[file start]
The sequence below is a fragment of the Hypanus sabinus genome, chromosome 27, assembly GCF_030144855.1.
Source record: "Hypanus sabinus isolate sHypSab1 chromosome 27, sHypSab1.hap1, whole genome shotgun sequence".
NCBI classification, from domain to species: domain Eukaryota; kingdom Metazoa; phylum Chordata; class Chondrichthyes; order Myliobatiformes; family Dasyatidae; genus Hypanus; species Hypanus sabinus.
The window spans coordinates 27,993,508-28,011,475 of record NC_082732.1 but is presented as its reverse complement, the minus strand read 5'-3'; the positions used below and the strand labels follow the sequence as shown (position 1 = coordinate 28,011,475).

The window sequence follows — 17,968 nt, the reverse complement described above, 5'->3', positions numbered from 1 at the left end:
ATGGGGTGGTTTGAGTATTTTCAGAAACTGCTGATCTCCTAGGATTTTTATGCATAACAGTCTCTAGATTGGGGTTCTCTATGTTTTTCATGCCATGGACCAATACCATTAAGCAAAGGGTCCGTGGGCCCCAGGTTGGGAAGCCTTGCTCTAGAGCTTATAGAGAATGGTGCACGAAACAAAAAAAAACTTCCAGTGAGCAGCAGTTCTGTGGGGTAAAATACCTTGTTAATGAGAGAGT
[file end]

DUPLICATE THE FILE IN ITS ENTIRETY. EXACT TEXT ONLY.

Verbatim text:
The sequence below is a fragment of the Hypanus sabinus genome, chromosome 27, assembly GCF_030144855.1.
Source record: "Hypanus sabinus isolate sHypSab1 chromosome 27, sHypSab1.hap1, whole genome shotgun sequence".
NCBI classification, from domain to species: domain Eukaryota; kingdom Metazoa; phylum Chordata; class Chondrichthyes; order Myliobatiformes; family Dasyatidae; genus Hypanus; species Hypanus sabinus.
The window spans coordinates 27,993,508-28,011,475 of record NC_082732.1 but is presented as its reverse complement, the minus strand read 5'-3'; the positions used below and the strand labels follow the sequence as shown (position 1 = coordinate 28,011,475).

The window sequence follows — 17,968 nt, the reverse complement described above, 5'->3', positions numbered from 1 at the left end:
ATGGGGTGGTTTGAGTATTTTCAGAAACTGCTGATCTCCTAGGATTTTTATGCATAACAGTCTCTAGATTGGGGTTCTCTATGTTTTTCATGCCATGGACCAATACCATTAAGCAAAGGGTCCGTGGGCCCCAGGTTGGGAAGCCTTGCTCTAGAGCTTATAGAGAATGGTGCACGAAACAAAAAAAAACTTCCAGTGAGCAGCAGTTCTGTGGGGTAAAATACCTTGTTAATGAGAGAGT